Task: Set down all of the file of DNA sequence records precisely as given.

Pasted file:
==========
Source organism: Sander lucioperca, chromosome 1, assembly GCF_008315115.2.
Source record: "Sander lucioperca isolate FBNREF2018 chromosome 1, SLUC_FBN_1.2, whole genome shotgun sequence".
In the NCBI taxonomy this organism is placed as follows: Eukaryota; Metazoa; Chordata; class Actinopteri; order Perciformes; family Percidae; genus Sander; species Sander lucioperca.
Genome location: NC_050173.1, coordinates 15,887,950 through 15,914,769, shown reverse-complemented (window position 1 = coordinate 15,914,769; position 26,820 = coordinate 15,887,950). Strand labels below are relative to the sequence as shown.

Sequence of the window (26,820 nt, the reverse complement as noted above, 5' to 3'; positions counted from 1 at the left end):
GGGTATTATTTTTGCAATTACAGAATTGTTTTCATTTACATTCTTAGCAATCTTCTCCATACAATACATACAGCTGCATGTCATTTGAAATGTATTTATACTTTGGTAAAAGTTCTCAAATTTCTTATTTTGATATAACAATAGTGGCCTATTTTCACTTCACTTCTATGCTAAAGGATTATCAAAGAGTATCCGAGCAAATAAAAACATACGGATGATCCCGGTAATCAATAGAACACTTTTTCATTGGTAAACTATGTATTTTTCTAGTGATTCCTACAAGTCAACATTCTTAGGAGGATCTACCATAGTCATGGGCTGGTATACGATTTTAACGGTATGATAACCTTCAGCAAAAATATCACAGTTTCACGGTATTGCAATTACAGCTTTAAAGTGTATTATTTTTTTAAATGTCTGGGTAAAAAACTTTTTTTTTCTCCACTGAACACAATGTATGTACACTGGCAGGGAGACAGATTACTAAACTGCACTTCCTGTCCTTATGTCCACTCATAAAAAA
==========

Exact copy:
Source organism: Sander lucioperca, chromosome 1, assembly GCF_008315115.2.
Source record: "Sander lucioperca isolate FBNREF2018 chromosome 1, SLUC_FBN_1.2, whole genome shotgun sequence".
In the NCBI taxonomy this organism is placed as follows: Eukaryota; Metazoa; Chordata; class Actinopteri; order Perciformes; family Percidae; genus Sander; species Sander lucioperca.
Genome location: NC_050173.1, coordinates 15,887,950 through 15,914,769, shown reverse-complemented (window position 1 = coordinate 15,914,769; position 26,820 = coordinate 15,887,950). Strand labels below are relative to the sequence as shown.

Sequence of the window (26,820 nt, the reverse complement as noted above, 5' to 3'; positions counted from 1 at the left end):
GGGTATTATTTTTGCAATTACAGAATTGTTTTCATTTACATTCTTAGCAATCTTCTCCATACAATACATACAGCTGCATGTCATTTGAAATGTATTTATACTTTGGTAAAAGTTCTCAAATTTCTTATTTTGATATAACAATAGTGGCCTATTTTCACTTCACTTCTATGCTAAAGGATTATCAAAGAGTATCCGAGCAAATAAAAACATACGGATGATCCCGGTAATCAATAGAACACTTTTTCATTGGTAAACTATGTATTTTTCTAGTGATTCCTACAAGTCAACATTCTTAGGAGGATCTACCATAGTCATGGGCTGGTATACGATTTTAACGGTATGATAACCTTCAGCAAAAATATCACAGTTTCACGGTATTGCAATTACAGCTTTAAAGTGTATTATTTTTTTAAATGTCTGGGTAAAAAACTTTTTTTTTCTCCACTGAACACAATGTATGTACACTGGCAGGGAGACAGATTACTAAACTGCACTTCCTGTCCTTATGTCCACTCATAAAAAA